Court grants injunction to Friends of the Leadbeater’s Possum to protect mountain ash forest until 25 February
By Calla Wahlquist
VicForests has been banned from logging in areas of sensitive greater glider habitat in the central highlands until next year, pending the outcome of a legal challenge.
The federal court on Thursday granted an injunction to conservation group Friends of the Leadbeater’s Possum to protect the mountain ash forest until 25 February, when a three-week trial on the validity of the central highlands regional forests agreement (RFA) is due to commence.
Logging was due to start from Friday.
The order protects four logging coupes and a roadway where Friends of the Leadbeater’s Possum allege that the Greater glider, Petauroides volans, has been seen.
Greater gliders are listed as vulnerable under the federal Environment Protection and Biodiversity Conservation Act 1999 (EPBC Act). The area is also within the habitat footprint of the critically endangered Leadbeater’s possum.
“We are pleased that the threatened greater gliders are safe from the chainsaws while this case is being heard,” the Friends of the Leadbeater’s Possum president, Steve Meacher, said.
The group alleged that the management of the forest had breached the Victorian code of practice for timber production, specifically the “precautionary principle” that states foresters must carefully evaluate management options to avoid serious or irreversible damage to the environment.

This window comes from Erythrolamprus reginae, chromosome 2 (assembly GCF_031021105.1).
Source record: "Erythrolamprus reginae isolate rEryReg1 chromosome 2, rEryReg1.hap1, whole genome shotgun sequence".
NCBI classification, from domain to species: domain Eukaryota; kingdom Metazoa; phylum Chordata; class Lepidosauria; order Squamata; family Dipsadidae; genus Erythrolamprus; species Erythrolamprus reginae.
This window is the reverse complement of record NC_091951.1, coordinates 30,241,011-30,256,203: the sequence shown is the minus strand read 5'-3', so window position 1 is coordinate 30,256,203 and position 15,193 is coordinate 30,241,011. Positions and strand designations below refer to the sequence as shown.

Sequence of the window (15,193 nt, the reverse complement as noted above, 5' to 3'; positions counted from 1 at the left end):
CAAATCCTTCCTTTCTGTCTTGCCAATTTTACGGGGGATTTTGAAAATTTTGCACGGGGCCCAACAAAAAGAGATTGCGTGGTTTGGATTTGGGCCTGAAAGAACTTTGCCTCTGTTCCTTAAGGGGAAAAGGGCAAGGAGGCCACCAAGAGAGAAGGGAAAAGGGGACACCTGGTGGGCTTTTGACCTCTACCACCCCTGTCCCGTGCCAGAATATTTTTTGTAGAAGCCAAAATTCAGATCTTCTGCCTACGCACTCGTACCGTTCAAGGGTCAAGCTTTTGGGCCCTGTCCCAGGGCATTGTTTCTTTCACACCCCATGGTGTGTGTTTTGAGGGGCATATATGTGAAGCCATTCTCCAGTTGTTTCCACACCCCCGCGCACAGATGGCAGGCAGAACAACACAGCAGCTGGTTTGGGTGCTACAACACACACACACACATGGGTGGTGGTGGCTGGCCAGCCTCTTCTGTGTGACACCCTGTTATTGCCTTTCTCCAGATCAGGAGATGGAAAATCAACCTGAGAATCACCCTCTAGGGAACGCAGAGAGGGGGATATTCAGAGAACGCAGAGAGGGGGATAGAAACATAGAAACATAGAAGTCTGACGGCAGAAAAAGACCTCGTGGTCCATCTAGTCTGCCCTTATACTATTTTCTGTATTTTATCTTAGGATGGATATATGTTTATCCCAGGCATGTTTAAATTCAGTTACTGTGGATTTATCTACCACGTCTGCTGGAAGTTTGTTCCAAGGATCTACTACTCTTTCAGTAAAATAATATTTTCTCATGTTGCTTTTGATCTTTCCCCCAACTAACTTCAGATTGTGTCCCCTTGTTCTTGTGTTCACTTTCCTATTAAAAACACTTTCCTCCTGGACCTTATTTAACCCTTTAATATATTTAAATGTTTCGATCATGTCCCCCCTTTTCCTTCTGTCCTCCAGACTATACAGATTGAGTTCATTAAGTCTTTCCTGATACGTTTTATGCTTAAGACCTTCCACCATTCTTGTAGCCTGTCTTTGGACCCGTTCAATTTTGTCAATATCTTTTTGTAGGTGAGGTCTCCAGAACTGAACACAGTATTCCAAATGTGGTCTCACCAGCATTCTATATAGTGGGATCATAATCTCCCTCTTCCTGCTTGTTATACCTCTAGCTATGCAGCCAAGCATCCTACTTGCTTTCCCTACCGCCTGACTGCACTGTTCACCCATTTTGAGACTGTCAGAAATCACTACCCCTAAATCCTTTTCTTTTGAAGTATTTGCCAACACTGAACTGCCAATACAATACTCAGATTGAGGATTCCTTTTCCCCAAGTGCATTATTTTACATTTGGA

The code continues: “When dealing with threats of serious or irreversible environmental damage, lack of full scientific certainty should not be used as a reason for postponing measures to prevent environmental degradation.”
The code of practice is accredited under the RFA. The RFA creates an exemption from federal environment laws, meaning that activities which would otherwise be illegal – such as logging the habitat of the critically endangered Leadbeater’s possum – are allowed to occur in certain circumstances.
Lawyers for the Friends of the Leadbeater’s Possum argued that breaching the code of practice in turn breached the RFA, which meant those exemptions were no longer in place.
“Our client alleges that non-compliance with the code of practice for timber production has occurred and constitutes non-compliance with the RFA and therefore results in revocation of the exemption from the EPBC Act,” Danya Jacobs, a lawyer from Environmental Justice Australia, said.
An earlier attempt to argue that the RFA was invalid because Victoria had not complied with requirements to review the RFA every five years failed, after the judge found that failing to comply with the review provisions did not invalidate the RFA.
Australia has 10 RFAs, all of which failed to meet the requirement for regular five-year reviews. The central highlands RFA has only been reviewed once, in 2015.
Three Victorian RFAs, covering the central highlands, east Gippsland and the northeast, were due to expire this year but were granted a two-year extension in March.
The Victorian government has said it will not sign a new RFA without an updated environmental assessment, citing the risk that the agreements will be undermined by further litigation like the Leadbeater’s possum case unless the science is sound.
Published by Guardian Australia on 10 May 2018